The Centers for Disease Control and Prevention (CDC) publishes the National Institute of Occupational Safety and Health (NIOSH) Science Blog as a way to educate police officers on the prevention and reduction of officers’ injuries. This research talks about how law enforcement is a dangerous occupation and discusses a few of those dangers and provides education on how to reduce them.
Suicide is a major mental health concern for law enforcement. The traumatic events police experience wreaks havoc on a person’s mental health and can result in suicidal thoughts. The CDC published, Preventing Suicide: A Technical Package of Policy, Programs, and Practices as a guide to help identify suicidal thoughts and prevent suicide.
Solutions for People in the Workplace have a section on their website called Resources for the Blue. This website provides valuable information on facts about PTSD, understanding PTSD, how PTSD occurs, how common it is, consequences associated with PTSD, and how to overcome this psychological disorder.
ORGANIZATIONS AND NONPROFITS THAT SUPPORT LAW ENFORCEMENT
The National 9-99 Police and Sheriff Foundation is a non-profit organization that helps disabled law enforcement officers and their families’ transition to civilian life after a career-ending injury through providing psychological, emotional, physical, and monetary support.
The Hidden Battles Foundation is a non-profit organization that helps veterans, firefighters, police officers, and first responders through helping them get treatment and counseling for depression, suicidal tendencies, and PTSD.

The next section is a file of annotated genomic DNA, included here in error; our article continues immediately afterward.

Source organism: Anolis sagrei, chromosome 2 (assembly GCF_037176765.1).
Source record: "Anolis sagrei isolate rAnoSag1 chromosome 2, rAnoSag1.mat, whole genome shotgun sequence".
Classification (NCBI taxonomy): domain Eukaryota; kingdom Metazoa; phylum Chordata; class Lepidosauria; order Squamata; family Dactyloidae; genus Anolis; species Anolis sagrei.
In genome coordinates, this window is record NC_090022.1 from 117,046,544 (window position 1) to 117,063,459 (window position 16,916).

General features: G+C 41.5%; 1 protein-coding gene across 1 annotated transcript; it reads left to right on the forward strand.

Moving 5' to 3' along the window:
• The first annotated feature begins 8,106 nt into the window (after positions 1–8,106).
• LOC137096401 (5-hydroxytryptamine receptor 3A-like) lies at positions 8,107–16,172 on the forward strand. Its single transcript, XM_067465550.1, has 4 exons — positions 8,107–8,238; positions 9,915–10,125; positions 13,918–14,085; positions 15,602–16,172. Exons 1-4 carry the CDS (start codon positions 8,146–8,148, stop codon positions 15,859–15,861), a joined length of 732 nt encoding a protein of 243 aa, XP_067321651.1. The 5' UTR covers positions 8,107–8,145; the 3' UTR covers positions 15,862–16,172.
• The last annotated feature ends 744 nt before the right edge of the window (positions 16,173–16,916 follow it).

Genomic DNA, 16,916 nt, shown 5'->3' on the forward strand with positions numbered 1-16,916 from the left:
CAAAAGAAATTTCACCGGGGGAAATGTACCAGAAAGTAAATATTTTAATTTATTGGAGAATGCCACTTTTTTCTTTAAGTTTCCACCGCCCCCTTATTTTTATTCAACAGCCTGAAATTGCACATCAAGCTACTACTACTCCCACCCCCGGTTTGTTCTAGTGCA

The foundation’s main goal is to raise awareness of suicide-related deaths in those who defend our freedom and public safety. The cause of these deaths is often related to mental health conditions such as PTSD, job-related stress, traumatic brain injuries, and separating military service and civilian life.
The National Association of Police Organizations is a coalition of police unions and associations from all around the United States. It was organized for the purpose of advancing the interests of America’s law enforcement officers through legislative advocacy, political action, and education.
The National Police Association is a non-profit organization that educates supporters of law enforcement on how to help police departments accomplish their goals. This organization also undergoes in-depth investigations, legal filings, and clear communication to advance its mission of combating the influence of anti-police activists.
The National Law Enforcement Officers Memorial Fund is one non-profit organization that honors fallen police officers. The mission of this organization is to honor the fallen, tell the story of the American Law Enforcement, and make it safer for those who serve through conducting research into officer fatality trends and issues.
The National Law Enforcement Museum educates the public through interactive exhibits, immersive collections, research, and educational programs.
For those who are struggling, remember that help is always as close as the Brother or Sister sitting next to you. You will never be alone.
“Above all, it’s about going home at the end of the shift … “
We couldn’t agree more.